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Performs searches on the public websites using search query templates with Google or Bing.
Drafter AI | Public search action block
Public Search allows you to search the internet for specific queries. It uses advanced algorithms to scan websites and retrieve relevant information based on the user's search terms.
Public Search can be used for a variety of purposes, such as research, finding products or services, or simply browsing the web.
The AI block is highly customizable, allowing the user to adjust the search parameters to suit their specific needs. Choose the search engine, language, and location to refine the search results. You can also specify the type of content you want to search for (such as images, videos, or news articles) as well as narrow down the search to specific web resources you trust.
- 1.Choose between Google and Bing
- 2.Provide input data variables (text only)
- 3.Specify what types of output data you need
- 4.Change names of output variables
- 5.Form a query template, using search operators and input text data variables (can be many)
- 6.Specify the number of search results to output
- 7.Specify a language (optional, EN by default)
- 8.Specify geo (optional, US by default)
If you set 10+ search results to output - don't put credit-consuming blocks after the search in the same workflow (i.e. generating articles).
It may lead both to slow performance and huge spending of the credits per 1 workflow execution.
Narrowing down searches to specific websites may deliver great results.
To do so add "site:website.com" at the beginning of your search query template.
With it, you can perform searches on specific product documentation, credible resources, or websites found before.
- 1.AND: Used to narrow down the search by including only results that contain both terms (e.g. "apples AND oranges").
- 2.OR: Used to expand the search by including results that contain either term (e.g. "apples OR oranges").
- 3.NOT: Used to exclude results that contain the following term (e.g. "apples NOT oranges").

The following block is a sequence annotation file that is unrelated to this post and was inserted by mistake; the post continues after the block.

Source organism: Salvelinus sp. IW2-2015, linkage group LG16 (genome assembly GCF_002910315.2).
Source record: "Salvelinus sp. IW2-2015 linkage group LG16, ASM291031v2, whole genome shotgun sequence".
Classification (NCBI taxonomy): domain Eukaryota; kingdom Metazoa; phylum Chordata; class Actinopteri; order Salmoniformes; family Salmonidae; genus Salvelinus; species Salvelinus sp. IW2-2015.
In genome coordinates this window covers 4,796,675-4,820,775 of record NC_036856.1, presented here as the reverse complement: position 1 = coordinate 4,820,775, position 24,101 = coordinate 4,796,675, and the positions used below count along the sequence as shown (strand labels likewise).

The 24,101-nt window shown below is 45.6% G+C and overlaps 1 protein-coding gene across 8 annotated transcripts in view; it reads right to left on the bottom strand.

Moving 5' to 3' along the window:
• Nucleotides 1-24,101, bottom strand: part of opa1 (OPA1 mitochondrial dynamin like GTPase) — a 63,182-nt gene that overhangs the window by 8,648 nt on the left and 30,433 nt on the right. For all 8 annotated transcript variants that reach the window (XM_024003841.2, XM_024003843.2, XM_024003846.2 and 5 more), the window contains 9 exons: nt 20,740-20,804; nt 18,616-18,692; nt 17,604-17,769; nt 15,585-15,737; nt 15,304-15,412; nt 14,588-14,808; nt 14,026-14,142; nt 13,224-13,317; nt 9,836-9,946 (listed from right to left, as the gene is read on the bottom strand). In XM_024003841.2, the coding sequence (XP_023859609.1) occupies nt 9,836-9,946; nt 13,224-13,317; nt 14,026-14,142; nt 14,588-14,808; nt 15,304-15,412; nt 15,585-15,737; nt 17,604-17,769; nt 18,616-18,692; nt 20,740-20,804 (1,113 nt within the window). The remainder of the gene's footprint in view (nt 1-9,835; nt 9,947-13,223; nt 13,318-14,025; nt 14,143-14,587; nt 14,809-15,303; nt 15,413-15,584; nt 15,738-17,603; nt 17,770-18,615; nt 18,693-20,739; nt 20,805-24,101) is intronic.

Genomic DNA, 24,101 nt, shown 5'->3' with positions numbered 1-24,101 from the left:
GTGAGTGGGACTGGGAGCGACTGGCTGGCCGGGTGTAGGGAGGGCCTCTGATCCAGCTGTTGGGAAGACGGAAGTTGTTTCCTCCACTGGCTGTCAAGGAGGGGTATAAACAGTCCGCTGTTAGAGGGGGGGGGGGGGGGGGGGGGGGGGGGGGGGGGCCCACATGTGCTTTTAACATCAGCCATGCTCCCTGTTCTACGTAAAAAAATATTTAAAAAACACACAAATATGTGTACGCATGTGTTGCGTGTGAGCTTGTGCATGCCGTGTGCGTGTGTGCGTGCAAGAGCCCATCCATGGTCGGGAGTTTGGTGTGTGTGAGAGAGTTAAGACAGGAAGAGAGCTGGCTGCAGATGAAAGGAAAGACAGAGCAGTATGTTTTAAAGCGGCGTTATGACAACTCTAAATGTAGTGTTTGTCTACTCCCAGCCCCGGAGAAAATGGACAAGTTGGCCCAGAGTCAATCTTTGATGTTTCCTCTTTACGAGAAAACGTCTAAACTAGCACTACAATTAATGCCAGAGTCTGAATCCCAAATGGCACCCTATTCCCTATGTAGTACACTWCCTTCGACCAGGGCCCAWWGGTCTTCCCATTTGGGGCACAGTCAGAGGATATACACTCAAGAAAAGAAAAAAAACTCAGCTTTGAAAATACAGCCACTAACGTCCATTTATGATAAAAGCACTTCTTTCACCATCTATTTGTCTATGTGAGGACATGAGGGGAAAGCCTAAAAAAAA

- 4.“ ”: Used to search for an exact phrase (e.g. "“apple pie”").
- 5.( ): Used to group multiple terms together to create a complex search (e.g. "apples OR oranges NOT (bananas OR grapes)").
- 6.-: Used to exclude a word or phrase from the search (e.g. "apples -oranges").
- 7.*: Used as a wildcard to match any term (e.g. "appl").
- 8.site: Used to limit results to a specific website (e.g. "site:example.com").
- 9.intitle: Used to search for a keyword in the title of the page (e.g. "intitle:apple").
- 10.inurl: Used to search for a keyword in the URL of the page (e.g. "inurl:apples").
- 11.related: Used to find related websites (e.g. "related:example.com").
- 12.filetype: Used to search for a specific file type (e.g. "filetype:pdf").
- 13.allintext: Used to search for a keyword in the body of the page (e.g. "allintext:apple").
- 14.allinurl: Used to search for multiple keywords in the URL of the page (e.g. "allinurl:apple oranges").
- 15.allintitle: Used to search for multiple keywords in the title of the page (e.g. "allintitle:apple oranges").
- 16.daterange: Used to search for results within a specific date range (e.g. "daterange:2018-01-01..2018-12-31").
- 17.cache: Used to view a cached version of the page (e.g. "cache:example.com").
- 18.define: Used to search for the definition of a term (e.g. "define:apple").
- 19.stocks: Used to search for stock information (e.g. "stocks:AAPL").
- 20.info: Used to search for additional information about a topic (e.g. "info:apple").